By Jim Forsyth
SAN ANTONIO (Reuters) - A Texas cemetery has agreed to end its segregationist policy of only burying white people after it was sued for discrimination by a woman who claimed the operators refused to bury her Hispanic husband, court papers showed on Monday.
The town of Normanna, population 113, about 75 miles southeast of San Antonio, Texas, has maintained two cemeteries for decades, one for Latinos and one for whites, according to court documents.
Dorothy Barrera, who is white and wanted to be buried next to her husband of 40 years, said the Normanna Cemetery Association refused to bury the cremated remains of Pedro Barrera, a Latino, in the San Domingo Cemetery.
There was no immediately reply from the cemetery and a lawyer for the cemetery would not comment.
The plaintiffs maintained that the century-old San Domingo Cemetery was a whites-only cemetery board that was enforcing after-death segregation.
According to the court documents, the cemetery board said it denied her request because "he's a Mexican" and told the widow to bury him "up the road" at the other cemetery "with the Mexicans."
Under a settlement reached through U.S. District Judge Nelva Gonzales Ramos in Corpus Christi, Texas, the "defendants are prohibited from refusing to bury an individual in the San Domingo Cemetery on the basis of race or national origin."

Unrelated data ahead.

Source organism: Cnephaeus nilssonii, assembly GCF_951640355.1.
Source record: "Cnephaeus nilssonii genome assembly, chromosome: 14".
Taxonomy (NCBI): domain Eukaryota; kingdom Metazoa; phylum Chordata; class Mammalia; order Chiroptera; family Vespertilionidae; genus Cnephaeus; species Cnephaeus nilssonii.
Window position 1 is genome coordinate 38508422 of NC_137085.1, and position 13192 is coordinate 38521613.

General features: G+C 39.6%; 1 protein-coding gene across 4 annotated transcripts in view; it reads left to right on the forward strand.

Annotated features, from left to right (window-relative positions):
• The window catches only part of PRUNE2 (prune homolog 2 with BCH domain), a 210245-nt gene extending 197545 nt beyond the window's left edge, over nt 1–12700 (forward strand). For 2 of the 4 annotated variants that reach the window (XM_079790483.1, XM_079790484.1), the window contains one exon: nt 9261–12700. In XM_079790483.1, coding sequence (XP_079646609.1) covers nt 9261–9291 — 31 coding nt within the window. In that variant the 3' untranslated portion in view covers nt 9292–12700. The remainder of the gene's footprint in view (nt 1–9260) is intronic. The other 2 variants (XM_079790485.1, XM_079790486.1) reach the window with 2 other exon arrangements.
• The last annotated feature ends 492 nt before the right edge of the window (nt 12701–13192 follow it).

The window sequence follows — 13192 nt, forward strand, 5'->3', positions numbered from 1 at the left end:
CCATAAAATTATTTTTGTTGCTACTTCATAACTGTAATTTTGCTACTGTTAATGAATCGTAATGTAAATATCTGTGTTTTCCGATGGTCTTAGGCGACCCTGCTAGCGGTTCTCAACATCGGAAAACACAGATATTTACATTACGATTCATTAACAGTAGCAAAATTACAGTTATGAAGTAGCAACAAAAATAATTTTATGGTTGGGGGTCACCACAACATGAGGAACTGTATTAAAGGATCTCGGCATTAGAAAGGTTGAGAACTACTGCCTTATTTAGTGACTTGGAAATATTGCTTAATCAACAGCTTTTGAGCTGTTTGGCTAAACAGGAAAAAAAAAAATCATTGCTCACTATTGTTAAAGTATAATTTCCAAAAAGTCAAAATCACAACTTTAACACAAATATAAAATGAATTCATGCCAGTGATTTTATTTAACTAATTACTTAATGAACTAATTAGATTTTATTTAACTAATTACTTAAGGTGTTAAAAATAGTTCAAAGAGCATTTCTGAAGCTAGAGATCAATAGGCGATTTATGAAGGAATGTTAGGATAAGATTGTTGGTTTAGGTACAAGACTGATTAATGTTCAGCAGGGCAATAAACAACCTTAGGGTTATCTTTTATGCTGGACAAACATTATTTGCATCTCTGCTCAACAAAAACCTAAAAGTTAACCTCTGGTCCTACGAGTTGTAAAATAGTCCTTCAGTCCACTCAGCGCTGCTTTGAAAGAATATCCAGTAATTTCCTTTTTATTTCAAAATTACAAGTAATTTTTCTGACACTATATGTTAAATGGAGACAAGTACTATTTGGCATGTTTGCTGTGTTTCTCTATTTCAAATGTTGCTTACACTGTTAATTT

The defendants had previously admitted in court papers to refusing a request to bury Barrera in the cemetery but denied the decision had anything to do with race or ethnic origin.
"No Latinos are buried within the gates of the San Domingo Cemetery, which is enclosed with a chain-link fence," plaintiffs said in court papers, adding about half of the area's residents are Latino.
"(Segregated cemeteries) really are holdovers from another era in our state, and as the times change, local towns and cities need to change too," said attorney Marisa Bono with the Mexican American Legal Defense and Education Fund, which helped litigate the case for the plaintiffs.
(Reporting by Jim Forsyth and Jon Herskovitz in Austin; Editing by Bernard Orr)